The End of the Road
After sundown, after the dishes have been stowed away and they are getting Hannah ready for bed, a small man wearing a cowboy hat knocks on the aluminum screen door of their travel trailer. The fellow wears a faded canvas jacket over a soiled plaid shirt. His pants are caked with barnyard dust and have deep creases behind the knees. He smells of manure. A horse, vague in the darkness beyond the illumination of the trailer’s interior lights, stands loosely tethered to a mesquite bush.
The trailer the Bermans live in is a box with seats that convert to beds, a mini-kitchen, and a panel door that conceals a toilet and a sink. For the past few months, when they have not been together inside the trailer, the Bermans have been inside their car traveling to the next campsite. Now, on a November evening in 1973, the car and trailer are parked on beaten earth behind an enormous sand dune that rises several feet above the trailer roof. The dune faces the Sea of Cortez on the West coast of Mexico.
The man in the cowboy hat has bad news for them – they can’t camp here. “Aqui campimento es no permisso,” he says.
Michael does not want to hitch up and journey back to the main highway on a twisting dirt road after dark. Then where would they go? The daylong drive through the Sonora Desert had been made slowly, without air conditioning, requiring vigilant attention to the dashboard thermometer. Four-year old Hannah had been red-eyed and cranky by the time they finally got here. His wife, Karen, who had endured the ride in tight-lipped anticipation of an imminent breakdown, is in no mood for eviction.
Michael knows some Spanish vocabulary and remembers a few conversational phrases from his school days. Perhaps he’ll be able to negotiate a deal, perhaps the fellow will take money and allow them to spend the night. “Quien usted?” he asks.
“Yo soy el guardián rancho. Campimento es no permisso.”
“Por que no?”
“Por que es la regla, y yo soy el guardián de la finca.” Because it’s the rule, and he is watchman of the estate.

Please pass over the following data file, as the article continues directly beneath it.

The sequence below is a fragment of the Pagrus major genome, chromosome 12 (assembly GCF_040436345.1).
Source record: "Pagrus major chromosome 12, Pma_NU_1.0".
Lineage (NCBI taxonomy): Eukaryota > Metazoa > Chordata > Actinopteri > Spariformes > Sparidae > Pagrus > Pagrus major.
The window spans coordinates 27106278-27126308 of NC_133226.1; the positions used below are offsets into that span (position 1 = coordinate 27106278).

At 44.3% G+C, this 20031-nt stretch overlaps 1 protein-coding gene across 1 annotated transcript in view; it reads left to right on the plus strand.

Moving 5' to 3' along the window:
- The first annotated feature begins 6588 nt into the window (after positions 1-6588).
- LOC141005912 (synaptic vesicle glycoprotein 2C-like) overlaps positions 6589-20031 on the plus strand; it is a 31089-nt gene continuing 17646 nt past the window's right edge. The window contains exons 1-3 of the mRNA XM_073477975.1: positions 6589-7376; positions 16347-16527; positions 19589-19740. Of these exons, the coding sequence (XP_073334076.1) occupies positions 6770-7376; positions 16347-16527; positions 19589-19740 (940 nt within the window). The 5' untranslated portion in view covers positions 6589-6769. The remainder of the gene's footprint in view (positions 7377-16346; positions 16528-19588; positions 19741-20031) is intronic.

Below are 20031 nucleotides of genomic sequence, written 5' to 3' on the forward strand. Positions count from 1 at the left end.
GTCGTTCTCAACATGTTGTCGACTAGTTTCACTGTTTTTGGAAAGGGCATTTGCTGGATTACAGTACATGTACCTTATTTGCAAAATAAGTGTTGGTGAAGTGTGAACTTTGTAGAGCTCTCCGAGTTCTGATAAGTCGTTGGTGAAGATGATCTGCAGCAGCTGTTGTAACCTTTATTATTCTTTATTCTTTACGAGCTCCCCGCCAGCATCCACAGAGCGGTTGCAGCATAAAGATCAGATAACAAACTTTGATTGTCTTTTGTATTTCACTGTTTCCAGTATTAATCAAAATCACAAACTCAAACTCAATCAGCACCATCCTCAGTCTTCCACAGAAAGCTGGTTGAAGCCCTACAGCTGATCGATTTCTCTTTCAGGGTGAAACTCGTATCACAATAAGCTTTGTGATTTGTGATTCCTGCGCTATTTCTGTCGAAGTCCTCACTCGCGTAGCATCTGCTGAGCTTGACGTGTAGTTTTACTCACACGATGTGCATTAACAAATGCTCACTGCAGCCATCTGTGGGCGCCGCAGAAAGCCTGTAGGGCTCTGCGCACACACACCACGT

Michael opens the door, steps outside, and invites the man to enter with a welcoming sweep of his arm.
“No. No me,” says the guy, waving his hands down his front, gesturing at his clothes. “Yo soy muy sucia.” True enough, he’s dirty.
“Would you like una cerveza?” Michael pops the cap of an imaginary beer bottle. He is certain of the word for beer because of the billboards.
The man looks toward Hannah and Karen standing in the doorway and touches the brim of his once-white hat. “Buenas,” he says politely.
“Si, si,” says the watchman, smiling, showing a gap where he’s lost a tooth.
Good, the man is willing to negotiate. Now the challenge will be to arrange a deal in a language he barely understands. He gets the bottles from the little refrigerator and carries them outside. He sits on the ground and gestures to a spot nearby, suggesting that the fellow ought to join him on the dirt so that they might discuss the matter at hand as equals. The man shrugs and folds to the ground.
“Mi nombre es Michael… Miguel. Y usted?”
“Mi nombre es Fernando,”
Michael offers his hand. Fernando takes it, “Mucho gusto… Miguel,” he says.
“Mucho gusto, Fernando,” Michael responds.
He inquires about the horse, remembering the word ‘caballo.’ Fernando says it is the horse he prefers, a good horse, though quite small as horses go.